Guard your dog around coyotes, Coquitlam man warns
A Coquitlam dog owner lost one of his pets to a coyote last weekend and is warning others to keep their pooches on leash to avoid the same fate.
Danny Pinilla would also like to see a sign posted at Glen Park, where his chihuahua-pomeranian cross was killed and eaten to warn others about an animal he believes is living in the forest adjacent to the park.
"I just want people to know so they take more care," Pinilla said as he walked through the park this week with his other dog, Paco, in tow.
The Coquitlam granite countertop fabricator said he was out for an early-morning dog walk last Sunday with his two pets, Lina and Paco. The dogs jumped out of the car and were running toward the nearby off-leash dog park when the female, Lina, simply disappeared "in a matter of seconds."
He searched the area and when he saw a coyote in the field, he became suspicious, chasing the animal though the Glen elementary school soccer field.
"I realized, that's what happened to my dog," Pinilla said.
But without confirmation, and fearful of bringing his wife the bad news, he returned with some posters seeking information and offering a reward for his pet.
A thorough search of the forest near Pipeline Road revealed the bad news and it was his other dog, Paco, that alerted him to sign: a pile of fecal matter with his dog's hair, bones and the remains of a paw clearly in evidence.
He felt terrible and "in my young life, I've seen a lot," Pinilla said, "But my wife is heartbroken, she got the dog as a gift."
Spurred to action, Pinilla called the BC Conservation Officer Service but was told coyotes are only destroyed if they are a danger to humans. At the very least, he would like to see a sign warning the public that a coyote is in the area.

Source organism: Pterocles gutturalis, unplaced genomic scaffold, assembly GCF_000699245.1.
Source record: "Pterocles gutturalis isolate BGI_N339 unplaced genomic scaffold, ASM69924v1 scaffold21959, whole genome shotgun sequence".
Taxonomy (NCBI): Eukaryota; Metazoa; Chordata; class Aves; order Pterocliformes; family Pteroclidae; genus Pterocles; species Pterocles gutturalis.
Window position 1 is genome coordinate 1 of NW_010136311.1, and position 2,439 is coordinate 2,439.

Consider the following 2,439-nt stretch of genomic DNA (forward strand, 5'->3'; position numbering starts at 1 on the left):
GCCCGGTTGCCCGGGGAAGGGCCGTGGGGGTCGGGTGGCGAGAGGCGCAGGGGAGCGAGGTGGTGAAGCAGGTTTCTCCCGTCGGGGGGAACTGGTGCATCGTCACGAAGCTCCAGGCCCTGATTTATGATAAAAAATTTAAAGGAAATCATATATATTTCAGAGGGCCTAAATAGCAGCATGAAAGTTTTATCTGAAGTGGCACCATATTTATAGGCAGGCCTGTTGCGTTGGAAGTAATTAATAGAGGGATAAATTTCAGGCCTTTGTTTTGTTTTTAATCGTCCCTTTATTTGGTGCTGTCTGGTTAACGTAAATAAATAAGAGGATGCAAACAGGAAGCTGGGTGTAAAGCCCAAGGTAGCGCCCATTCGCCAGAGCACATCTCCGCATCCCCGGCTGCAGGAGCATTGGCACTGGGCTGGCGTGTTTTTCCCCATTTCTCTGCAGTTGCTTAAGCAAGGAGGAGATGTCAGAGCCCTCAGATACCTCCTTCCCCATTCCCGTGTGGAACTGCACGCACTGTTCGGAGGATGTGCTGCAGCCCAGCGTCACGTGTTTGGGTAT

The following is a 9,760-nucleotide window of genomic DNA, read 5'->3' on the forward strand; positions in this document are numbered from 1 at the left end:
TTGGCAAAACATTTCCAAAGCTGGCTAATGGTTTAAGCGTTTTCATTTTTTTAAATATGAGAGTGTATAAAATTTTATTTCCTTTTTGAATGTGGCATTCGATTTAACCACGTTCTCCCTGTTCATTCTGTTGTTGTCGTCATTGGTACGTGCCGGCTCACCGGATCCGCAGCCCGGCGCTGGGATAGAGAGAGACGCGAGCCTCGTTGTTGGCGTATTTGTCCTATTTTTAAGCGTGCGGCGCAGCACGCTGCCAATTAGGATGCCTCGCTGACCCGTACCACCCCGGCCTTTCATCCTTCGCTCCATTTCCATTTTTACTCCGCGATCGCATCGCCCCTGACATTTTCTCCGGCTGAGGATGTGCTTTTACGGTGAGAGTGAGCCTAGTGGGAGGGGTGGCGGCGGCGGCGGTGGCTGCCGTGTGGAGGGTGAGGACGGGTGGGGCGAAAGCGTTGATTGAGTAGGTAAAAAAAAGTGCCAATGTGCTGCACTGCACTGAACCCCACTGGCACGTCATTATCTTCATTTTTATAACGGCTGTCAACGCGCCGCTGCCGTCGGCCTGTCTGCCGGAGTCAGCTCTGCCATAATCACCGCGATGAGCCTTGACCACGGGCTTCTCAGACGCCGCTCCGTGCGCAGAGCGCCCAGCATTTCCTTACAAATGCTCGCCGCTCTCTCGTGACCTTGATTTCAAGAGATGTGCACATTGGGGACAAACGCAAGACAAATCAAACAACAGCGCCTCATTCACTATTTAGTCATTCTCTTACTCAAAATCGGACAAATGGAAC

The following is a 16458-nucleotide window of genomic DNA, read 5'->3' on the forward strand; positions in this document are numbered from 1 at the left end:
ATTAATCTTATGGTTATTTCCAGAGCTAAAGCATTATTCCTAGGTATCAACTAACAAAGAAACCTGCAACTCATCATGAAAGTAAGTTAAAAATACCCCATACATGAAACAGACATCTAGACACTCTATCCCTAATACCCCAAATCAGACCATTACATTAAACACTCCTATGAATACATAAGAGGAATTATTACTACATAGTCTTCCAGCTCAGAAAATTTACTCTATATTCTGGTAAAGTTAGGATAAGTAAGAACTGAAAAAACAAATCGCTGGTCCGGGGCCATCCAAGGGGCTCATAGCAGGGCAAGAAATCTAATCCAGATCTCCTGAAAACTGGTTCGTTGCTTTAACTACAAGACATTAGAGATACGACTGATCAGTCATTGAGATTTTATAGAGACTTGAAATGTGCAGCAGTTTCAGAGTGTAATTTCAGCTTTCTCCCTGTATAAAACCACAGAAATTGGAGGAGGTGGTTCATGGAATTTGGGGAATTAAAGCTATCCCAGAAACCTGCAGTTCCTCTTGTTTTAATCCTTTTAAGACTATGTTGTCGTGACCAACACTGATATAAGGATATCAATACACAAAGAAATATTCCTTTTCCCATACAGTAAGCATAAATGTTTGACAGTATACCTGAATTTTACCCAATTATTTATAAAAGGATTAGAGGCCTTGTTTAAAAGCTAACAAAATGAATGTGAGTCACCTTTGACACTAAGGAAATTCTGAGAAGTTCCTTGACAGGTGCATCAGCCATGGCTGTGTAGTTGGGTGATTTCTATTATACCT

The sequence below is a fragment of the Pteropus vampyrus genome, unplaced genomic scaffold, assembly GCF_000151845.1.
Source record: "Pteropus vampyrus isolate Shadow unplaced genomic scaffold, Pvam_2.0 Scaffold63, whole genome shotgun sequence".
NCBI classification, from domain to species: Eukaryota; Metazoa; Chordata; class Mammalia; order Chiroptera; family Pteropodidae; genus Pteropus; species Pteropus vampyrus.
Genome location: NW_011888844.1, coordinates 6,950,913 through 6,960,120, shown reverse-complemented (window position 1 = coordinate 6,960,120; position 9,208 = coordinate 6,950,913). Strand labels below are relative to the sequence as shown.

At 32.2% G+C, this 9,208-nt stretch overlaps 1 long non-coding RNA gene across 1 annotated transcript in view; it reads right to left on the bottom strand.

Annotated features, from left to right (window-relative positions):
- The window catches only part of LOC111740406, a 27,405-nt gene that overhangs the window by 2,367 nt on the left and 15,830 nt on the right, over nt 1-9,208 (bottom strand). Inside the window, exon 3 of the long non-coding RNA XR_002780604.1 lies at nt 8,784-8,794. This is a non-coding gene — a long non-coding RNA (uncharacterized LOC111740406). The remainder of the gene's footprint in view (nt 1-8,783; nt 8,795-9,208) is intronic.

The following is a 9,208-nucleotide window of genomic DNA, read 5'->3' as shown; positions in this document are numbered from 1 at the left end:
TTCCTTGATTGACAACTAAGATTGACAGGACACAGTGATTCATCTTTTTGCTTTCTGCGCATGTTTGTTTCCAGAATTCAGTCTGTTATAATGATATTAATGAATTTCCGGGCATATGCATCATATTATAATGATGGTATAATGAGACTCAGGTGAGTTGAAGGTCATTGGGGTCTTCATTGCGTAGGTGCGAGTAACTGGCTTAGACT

But the city's urban wildlife coordinator says posting signs would be impractical because coyotes are everywhere and it's up to pet owners to be cautious. Cats should be kept indoors, said Drake Stephens, who also warned, "Don't let your dog out of your sight."
Coyotes typically eat rodents and squirrels, making them beneficial for urban environments, but Stephens says they will eat small, even medium-sized, dogs if an opportunity presents itself.
Humans shouldn't feed them, either, or they become habituated, as is the case a few years ago when two people got bit by a coyote on Burke Mountain.
"I would post signs if there's a coyote approaching people," Stephens said. "At the same time, conservation officers don't usually come out if it's a case of a coyote being a coyote. If it's approaching people that's a different story."
If a coyote shows up in someone's yard, he recommends scaring them away by being noisy and aggressive so they don't become used to people. "They're becoming bolder because we are too tolerant of them," and culling them just encourages them to give birth to more pups, said Stephens, who lost one of his own dogs to a coyote several years ago, causing him to be more cautious and aware of the animals.